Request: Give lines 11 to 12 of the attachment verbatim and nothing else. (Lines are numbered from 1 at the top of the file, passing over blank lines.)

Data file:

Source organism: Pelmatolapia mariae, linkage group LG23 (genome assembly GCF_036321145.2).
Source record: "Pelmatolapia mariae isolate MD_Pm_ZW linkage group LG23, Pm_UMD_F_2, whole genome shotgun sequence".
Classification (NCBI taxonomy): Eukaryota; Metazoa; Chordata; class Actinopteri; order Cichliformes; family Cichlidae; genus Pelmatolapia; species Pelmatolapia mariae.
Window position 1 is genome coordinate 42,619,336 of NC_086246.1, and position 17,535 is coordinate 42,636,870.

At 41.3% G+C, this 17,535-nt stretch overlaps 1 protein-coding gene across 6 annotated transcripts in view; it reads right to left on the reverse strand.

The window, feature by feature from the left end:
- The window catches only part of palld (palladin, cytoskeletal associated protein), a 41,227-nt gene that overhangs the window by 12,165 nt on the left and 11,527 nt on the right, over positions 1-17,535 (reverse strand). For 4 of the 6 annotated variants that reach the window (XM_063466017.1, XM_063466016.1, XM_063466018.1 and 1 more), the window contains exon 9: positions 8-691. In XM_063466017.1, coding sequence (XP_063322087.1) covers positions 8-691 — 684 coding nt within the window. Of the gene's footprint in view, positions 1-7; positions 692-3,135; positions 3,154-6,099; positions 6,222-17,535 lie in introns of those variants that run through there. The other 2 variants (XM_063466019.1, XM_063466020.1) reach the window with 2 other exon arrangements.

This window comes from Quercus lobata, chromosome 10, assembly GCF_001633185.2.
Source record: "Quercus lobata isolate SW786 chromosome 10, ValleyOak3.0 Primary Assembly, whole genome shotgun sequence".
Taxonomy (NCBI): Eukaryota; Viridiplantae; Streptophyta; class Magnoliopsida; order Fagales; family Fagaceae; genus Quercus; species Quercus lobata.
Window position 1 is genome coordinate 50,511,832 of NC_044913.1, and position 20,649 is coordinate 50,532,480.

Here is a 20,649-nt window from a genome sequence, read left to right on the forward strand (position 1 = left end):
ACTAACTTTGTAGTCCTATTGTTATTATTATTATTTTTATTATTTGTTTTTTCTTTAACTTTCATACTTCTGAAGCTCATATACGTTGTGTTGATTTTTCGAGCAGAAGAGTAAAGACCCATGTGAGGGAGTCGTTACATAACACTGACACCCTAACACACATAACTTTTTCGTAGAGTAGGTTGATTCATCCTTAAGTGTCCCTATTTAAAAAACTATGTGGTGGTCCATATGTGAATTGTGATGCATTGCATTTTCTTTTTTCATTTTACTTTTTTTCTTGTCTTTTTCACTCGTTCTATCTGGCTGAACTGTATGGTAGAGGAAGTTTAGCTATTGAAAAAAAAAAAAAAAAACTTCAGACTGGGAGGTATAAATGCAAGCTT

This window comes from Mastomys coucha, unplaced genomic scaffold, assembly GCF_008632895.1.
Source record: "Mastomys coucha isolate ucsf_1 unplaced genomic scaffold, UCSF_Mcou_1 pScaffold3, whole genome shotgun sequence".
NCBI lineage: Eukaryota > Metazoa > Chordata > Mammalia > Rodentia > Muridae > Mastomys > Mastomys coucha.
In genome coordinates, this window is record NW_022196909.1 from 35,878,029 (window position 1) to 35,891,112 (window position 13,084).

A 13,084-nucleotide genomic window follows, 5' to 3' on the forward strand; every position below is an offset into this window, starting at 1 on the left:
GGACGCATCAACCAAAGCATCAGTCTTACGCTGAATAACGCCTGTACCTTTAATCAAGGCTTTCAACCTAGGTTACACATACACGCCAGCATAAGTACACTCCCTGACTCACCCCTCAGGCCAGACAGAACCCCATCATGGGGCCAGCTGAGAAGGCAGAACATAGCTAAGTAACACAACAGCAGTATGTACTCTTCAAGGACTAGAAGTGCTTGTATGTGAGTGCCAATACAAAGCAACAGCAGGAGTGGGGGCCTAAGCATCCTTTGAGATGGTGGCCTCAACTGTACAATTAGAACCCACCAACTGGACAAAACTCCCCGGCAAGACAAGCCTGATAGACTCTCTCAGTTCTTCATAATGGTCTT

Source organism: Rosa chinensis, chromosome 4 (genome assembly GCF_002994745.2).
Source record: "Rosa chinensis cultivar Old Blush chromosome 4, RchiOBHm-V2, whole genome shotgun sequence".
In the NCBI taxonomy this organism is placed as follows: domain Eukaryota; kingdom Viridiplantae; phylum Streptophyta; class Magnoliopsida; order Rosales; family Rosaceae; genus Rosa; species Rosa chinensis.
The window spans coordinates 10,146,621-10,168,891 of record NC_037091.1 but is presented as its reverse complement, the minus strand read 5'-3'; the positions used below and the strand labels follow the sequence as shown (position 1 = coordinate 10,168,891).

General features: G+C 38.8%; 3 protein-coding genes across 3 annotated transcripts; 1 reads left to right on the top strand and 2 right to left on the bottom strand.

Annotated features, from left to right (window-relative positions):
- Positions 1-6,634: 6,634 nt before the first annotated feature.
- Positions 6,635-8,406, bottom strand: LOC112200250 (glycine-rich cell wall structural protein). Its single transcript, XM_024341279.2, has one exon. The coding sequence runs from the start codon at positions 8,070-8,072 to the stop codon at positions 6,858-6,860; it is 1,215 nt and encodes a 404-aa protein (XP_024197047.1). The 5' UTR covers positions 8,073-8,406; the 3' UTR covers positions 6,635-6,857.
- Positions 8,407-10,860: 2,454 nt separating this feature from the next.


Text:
Window position 1 is genome coordinate 50,511,832 of NC_044913.1, and position 20,649 is coordinate 50,532,480.

Here is a 20,649-nt window from a genome sequence, read left to right on the forward strand (position 1 = left end):